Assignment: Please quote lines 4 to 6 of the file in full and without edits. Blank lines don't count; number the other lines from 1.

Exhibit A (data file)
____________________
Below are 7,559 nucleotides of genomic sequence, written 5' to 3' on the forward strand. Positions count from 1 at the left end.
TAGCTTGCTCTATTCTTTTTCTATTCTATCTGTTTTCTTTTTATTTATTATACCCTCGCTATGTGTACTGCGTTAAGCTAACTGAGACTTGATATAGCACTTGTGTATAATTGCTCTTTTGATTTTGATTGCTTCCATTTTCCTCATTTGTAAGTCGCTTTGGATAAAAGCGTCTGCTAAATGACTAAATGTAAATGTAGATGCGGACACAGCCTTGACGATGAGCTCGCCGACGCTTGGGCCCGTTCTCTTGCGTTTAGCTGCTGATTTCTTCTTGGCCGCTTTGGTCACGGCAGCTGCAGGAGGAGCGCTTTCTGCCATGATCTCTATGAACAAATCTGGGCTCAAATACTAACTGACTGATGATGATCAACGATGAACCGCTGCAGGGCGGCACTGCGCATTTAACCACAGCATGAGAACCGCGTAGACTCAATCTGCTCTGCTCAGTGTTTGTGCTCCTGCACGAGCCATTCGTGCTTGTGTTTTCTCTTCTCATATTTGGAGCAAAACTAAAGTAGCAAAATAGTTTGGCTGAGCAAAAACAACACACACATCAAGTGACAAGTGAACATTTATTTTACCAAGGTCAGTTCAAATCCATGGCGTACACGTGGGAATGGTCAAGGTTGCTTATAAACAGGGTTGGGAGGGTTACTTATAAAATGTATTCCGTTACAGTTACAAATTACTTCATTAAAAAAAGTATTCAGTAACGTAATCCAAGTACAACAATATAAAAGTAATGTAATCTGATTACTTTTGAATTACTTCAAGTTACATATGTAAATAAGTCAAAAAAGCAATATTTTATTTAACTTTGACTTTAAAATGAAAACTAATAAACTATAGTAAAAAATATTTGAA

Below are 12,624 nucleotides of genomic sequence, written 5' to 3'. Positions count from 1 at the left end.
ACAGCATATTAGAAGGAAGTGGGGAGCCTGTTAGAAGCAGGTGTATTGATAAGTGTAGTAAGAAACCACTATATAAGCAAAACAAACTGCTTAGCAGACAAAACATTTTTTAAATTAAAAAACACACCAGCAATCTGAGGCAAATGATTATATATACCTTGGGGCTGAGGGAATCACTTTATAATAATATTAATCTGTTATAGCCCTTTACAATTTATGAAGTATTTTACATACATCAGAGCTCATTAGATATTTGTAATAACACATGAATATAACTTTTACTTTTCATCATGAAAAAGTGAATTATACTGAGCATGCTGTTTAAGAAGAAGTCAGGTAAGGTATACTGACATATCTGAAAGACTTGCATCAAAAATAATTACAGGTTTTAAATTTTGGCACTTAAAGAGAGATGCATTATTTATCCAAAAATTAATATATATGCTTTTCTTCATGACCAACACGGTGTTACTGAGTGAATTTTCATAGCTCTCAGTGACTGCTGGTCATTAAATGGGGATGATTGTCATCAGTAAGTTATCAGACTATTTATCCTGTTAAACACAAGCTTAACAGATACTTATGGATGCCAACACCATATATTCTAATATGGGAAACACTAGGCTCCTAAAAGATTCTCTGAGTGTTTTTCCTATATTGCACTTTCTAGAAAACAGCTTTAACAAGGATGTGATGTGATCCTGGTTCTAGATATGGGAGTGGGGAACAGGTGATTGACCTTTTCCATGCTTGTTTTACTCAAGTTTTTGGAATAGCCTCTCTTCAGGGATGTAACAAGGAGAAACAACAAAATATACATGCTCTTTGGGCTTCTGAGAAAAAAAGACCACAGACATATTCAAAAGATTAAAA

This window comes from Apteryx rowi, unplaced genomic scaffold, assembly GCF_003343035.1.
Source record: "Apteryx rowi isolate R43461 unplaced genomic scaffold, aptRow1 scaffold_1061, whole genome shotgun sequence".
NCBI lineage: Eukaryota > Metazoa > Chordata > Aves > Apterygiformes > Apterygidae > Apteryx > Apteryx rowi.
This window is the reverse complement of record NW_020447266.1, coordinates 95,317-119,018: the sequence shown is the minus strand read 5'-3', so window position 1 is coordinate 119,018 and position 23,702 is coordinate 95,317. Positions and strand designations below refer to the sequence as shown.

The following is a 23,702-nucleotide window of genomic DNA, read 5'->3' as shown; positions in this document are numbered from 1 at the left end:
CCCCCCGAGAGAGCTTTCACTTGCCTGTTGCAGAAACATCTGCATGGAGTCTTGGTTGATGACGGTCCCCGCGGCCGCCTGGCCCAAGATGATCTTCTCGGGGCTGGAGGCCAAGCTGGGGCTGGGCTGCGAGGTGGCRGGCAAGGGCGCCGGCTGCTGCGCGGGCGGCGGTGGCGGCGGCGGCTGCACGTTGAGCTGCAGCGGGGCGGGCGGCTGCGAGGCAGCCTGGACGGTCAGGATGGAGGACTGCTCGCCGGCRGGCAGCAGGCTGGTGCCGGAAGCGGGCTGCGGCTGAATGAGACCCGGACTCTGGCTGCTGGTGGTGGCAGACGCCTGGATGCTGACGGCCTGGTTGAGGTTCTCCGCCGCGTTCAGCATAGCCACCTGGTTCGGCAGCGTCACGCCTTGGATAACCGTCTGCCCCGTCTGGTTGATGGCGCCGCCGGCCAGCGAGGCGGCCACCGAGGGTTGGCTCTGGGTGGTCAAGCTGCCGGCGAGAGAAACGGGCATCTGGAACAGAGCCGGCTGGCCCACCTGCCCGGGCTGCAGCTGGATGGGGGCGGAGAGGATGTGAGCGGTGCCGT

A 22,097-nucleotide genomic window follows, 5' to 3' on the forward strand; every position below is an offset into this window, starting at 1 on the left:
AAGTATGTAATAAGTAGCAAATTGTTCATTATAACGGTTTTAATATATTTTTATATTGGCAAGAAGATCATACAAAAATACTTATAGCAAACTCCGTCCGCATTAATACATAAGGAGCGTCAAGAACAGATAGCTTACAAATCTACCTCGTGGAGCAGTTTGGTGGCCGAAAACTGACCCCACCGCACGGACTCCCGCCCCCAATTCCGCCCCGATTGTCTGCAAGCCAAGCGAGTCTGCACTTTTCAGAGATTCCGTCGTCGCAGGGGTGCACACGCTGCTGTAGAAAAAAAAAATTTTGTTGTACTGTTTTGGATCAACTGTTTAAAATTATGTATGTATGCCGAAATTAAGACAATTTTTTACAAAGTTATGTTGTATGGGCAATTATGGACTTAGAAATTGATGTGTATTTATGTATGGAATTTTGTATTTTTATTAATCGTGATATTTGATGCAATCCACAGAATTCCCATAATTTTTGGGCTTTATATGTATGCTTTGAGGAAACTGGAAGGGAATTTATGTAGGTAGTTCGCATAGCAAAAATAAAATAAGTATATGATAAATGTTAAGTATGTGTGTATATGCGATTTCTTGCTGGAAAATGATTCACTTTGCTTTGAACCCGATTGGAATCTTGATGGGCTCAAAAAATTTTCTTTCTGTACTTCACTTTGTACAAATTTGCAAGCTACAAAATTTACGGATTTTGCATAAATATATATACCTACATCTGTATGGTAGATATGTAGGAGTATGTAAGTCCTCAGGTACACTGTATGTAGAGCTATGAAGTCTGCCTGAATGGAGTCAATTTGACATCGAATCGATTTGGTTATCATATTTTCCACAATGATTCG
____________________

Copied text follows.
ACAGCATATTAGAAGGAAGTGGGGAGCCTGTTAGAAGCAGGTGTATTGATAAGTGTAGTAAGAAACCACTATATAAGCAAAACAAACTGCTTAGCAGACAAAACATTTTTTAAATTAAAAAACACACCAGCAATCTGAGGCAAATGATTATATATACCTTGGGGCTGAGGGAATCACTTTATAATAATATTAATCTGTTATAGCCCTTTACAATTTATGAAGTATTTTACATACATCAGAGCTCATTAGATATTTGTAATAACACATGAATATAACTTTTACTTTTCATCATGAAAAAGTGAATTATACTGAGCATGCTGTTTAAGAAGAAGTCAGGTAAGGTATACTGACATATCTGAAAGACTTGCATCAAAAATAATTACAGGTTTTAAATTTTGGCACTTAAAGAGAGATGCATTATTTATCCAAAAATTAATATATATGCTTTTCTTCATGACCAACACGGTGTTACTGAGTGAATTTTCATAGCTCTCAGTGACTGCTGGTCATTAAATGGGGATGATTGTCATCAGTAAGTTATCAGACTATTTATCCTGTTAAACACAAGCTTAACAGATACTTATGGATGCCAACACCATATATTCTAATATGGGAAACACTAGGCTCCTAAAAGATTCTCTGAGTGTTTTTCCTATATTGCACTTTCTAGAAAACAGCTTTAACAAGGATGTGATGTGATCCTGGTTCTAGATATGGGAGTGGGGAACAGGTGATTGACCTTTTCCATGCTTGTTTTACTCAAGTTTTTGGAATAGCCTCTCTTCAGGGATGTAACAAGGAGAAACAACAAAATATACATGCTCTTTGGGCTTCTGAGAAAAAAAGACCACAGACATATTCAAAAGATTAAAA

This window comes from Apteryx rowi, unplaced genomic scaffold, assembly GCF_003343035.1.
Source record: "Apteryx rowi isolate R43461 unplaced genomic scaffold, aptRow1 scaffold_1061, whole genome shotgun sequence".